Prevent Garbage In, Garbage Out: Take Notes 
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Last week I wrote about Charles Babbage and his Difference Engine.  Acknowledged as the father of the modern computer, Mr. Babbage lived from 1791–1879.  I suggested that parents create a Making a Difference Engine, or MDE.  I hope you have done so!  Remember the acronym GIGO means “Garbage in, garbage out” or what goes into the machine determines the outcome.  In this article I will suggest where to find the best input information for your child’s practice, aka MDE, and how to organize it.

Structuring practice to produce desired results  Click here to read the second article
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Charles Babbage lived his life (1791 –1879) before integrated circuits or even electricity were invented.  Yet Charles Babbage is considered the father of the computer.  Babbage invented the first mechanical computer using punch cards to input information into his “Difference Engine,” a machine that eventually led to more complex designs and our modern computers.  So what, you are asking, does this have to do with practicing?  Read on.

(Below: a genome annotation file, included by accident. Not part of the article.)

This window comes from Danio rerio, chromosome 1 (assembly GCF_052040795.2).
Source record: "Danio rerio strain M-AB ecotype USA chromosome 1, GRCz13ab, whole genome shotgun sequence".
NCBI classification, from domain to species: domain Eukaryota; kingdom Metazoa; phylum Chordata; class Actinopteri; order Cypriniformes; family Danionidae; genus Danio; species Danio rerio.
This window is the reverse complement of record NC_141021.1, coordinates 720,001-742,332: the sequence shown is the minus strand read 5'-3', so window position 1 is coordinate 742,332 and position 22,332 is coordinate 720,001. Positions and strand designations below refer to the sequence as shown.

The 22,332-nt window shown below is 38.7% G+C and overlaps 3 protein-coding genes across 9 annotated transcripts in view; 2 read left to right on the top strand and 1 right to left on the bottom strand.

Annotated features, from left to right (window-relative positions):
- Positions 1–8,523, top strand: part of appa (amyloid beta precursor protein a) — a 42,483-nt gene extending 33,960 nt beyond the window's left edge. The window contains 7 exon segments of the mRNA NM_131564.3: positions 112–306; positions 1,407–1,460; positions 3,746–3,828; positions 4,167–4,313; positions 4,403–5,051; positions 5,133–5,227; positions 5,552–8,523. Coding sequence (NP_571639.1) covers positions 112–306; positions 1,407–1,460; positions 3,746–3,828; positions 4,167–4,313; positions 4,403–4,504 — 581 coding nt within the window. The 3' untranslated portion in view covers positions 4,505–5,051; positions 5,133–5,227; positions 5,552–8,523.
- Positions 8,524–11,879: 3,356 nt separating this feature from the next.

Checklists as Useful Starters for Practice
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Dr. Atul Gawande, surgeon and author of The Checklist Manifesto, said, “Checklists seem able to defend everyone, even the experienced, against failure in many more tasks than we realized.  They provide a kind of cognitive net.  They catch mental flaws inherent in all of us - flaws of memory and attention and thoroughness.”